Thursday, March 24, 2011

The 100th Anniversary of the Triangle Shirtwaist fires

The meeting room walls in the Dept of Labor's Occupational Safety and Health are lined with poster-sized photographs of people who died at work.

These public servants, who have no budget yet for this year and are operating under a continuing resolution from a dysfunctional Congress, are used as punching bags by a workforce which it has made to be one of the safest in the world; that is, when OSHA is allowed to police profiteers who use immigrants as disposable labor.

OSHA wall posters now can include the workers who were kidnapped, locked in, and sexually assaulted at the DeCoster egg farms over the past 25 years.

WaPo's Howard Meyerson discusses the horrific tragedy of the Triangle fires:

The seamstresses were just getting off work that Saturday, some of them singing a new popular song, “Every Little Movement (Has a Meaning of Its Own),” when they heard shouts from the eighth floor just below. They saw smoke outside the windows, and then fire. As David Von Drehle recounts the ensuing catastrophe, in his award-winning book “Triangle,” just a couple minutes later the ninth floor was fully ablaze.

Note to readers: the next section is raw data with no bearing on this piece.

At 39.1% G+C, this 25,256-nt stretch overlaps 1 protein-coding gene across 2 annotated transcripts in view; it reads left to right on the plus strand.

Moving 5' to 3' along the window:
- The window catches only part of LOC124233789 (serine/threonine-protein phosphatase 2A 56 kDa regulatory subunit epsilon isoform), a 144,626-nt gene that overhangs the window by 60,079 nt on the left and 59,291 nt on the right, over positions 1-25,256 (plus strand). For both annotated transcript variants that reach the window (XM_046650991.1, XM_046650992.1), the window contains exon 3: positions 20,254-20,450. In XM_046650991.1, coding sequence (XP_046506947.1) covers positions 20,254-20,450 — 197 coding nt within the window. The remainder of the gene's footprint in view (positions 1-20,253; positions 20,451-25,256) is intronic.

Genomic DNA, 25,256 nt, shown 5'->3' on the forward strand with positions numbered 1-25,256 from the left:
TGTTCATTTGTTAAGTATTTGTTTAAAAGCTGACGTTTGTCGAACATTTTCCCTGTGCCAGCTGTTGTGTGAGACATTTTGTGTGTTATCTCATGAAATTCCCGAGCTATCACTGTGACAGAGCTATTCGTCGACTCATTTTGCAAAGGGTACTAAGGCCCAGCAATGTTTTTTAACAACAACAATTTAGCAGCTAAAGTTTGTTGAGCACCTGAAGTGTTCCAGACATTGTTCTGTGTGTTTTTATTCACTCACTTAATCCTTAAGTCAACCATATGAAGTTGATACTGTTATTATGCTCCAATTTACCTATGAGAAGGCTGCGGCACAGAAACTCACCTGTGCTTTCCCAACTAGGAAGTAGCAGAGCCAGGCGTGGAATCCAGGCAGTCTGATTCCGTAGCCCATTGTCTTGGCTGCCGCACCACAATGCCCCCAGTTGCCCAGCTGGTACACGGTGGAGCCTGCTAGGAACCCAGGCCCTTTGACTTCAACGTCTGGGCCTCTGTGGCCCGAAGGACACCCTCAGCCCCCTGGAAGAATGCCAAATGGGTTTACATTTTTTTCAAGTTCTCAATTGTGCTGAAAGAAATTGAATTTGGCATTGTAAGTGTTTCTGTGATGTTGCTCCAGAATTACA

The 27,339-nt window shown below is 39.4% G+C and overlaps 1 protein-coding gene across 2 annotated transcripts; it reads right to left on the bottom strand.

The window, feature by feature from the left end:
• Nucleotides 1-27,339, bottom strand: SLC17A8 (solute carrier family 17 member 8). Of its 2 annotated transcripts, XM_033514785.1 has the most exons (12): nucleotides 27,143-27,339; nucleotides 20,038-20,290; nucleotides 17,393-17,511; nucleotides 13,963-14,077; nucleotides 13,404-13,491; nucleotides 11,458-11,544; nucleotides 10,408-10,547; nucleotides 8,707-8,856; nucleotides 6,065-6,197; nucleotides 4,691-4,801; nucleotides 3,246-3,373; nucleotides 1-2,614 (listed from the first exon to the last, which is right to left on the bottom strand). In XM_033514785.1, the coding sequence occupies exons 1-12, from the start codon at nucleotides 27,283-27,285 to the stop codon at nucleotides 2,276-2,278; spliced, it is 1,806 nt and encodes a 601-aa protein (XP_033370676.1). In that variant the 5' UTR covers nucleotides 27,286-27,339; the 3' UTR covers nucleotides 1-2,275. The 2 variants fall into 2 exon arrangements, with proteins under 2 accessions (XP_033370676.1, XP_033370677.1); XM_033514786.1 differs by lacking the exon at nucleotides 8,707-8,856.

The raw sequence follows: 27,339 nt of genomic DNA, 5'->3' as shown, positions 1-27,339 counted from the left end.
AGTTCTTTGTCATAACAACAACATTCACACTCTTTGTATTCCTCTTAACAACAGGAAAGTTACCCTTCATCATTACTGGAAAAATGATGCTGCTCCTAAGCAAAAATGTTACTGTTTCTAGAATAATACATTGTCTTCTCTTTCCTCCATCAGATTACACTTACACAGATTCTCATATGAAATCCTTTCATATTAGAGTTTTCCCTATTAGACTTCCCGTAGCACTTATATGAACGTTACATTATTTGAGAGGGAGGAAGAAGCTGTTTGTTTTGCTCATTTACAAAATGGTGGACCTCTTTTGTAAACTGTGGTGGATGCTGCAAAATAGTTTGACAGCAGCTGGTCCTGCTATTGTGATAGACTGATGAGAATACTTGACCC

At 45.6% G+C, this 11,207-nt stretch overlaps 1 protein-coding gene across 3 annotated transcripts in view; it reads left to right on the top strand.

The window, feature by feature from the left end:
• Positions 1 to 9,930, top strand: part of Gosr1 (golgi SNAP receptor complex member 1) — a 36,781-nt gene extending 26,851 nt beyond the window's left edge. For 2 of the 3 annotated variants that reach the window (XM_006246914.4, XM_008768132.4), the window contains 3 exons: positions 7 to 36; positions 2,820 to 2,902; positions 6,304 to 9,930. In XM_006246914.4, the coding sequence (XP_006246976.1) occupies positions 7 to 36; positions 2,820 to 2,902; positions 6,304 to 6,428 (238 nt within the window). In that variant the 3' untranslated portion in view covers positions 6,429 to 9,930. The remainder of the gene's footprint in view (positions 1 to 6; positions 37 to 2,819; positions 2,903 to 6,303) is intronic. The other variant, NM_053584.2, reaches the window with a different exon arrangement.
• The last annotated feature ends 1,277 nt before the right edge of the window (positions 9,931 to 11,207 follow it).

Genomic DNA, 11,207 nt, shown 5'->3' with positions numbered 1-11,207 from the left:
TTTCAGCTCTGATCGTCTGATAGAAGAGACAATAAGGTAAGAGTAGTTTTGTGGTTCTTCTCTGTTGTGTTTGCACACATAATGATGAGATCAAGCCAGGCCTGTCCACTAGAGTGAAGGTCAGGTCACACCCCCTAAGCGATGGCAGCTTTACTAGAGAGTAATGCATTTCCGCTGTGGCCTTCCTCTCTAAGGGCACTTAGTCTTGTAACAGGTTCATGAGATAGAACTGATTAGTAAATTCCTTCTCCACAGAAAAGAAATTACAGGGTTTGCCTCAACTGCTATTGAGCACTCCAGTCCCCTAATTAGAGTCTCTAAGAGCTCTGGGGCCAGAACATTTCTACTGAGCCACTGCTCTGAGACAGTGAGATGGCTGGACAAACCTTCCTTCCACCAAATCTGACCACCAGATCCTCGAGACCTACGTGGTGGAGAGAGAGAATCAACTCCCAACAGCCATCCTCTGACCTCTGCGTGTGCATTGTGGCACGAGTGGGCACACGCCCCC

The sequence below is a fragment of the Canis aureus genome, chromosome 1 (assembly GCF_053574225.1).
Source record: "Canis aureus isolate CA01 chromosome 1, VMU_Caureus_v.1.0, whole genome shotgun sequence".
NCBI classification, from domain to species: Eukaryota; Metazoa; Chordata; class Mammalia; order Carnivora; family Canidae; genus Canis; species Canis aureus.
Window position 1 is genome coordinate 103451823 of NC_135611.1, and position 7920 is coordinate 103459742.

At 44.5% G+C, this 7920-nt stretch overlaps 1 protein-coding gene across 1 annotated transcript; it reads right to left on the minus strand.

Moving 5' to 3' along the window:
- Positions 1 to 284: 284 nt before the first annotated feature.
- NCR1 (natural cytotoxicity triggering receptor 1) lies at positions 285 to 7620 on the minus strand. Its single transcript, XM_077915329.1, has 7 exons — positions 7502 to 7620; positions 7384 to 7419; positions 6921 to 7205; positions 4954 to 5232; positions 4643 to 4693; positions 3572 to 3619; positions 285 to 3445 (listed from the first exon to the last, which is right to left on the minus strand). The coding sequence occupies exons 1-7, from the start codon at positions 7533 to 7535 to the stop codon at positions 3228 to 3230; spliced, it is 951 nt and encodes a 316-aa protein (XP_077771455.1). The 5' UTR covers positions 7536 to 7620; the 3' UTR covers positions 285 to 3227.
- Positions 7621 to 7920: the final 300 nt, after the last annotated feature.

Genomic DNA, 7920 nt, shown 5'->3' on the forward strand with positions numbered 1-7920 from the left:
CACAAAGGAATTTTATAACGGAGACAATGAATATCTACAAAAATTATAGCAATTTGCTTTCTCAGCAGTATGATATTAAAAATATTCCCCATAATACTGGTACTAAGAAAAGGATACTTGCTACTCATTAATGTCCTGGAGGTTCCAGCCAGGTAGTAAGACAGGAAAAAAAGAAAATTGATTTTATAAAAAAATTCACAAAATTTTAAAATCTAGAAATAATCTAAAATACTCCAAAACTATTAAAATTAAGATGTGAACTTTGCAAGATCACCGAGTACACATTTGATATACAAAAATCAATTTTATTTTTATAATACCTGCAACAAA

* * * *

[M]any, facing the choice of death by fire or death by impact on the city streets, chose the latter and leapt. Down they came, some already engulfed in flame — first a few, then a torrent, before the horrified crowd that had gathered by the building, which was just off Washington Square in the heart of New York’s Greenwich Village.

When it was over, 146 people had either died by fire or jumped to their deaths. Most were young women, almost entirely Jewish or Italian immigrants, many still in their teens, one just 14.

Every little movement has a meaning of its own,
Every thought and feeling by some posture can be shown,
And every lovelight that comes a stealing
All your dreams must be revealing
All its sweetness in some appealing little gesture
All of its own.

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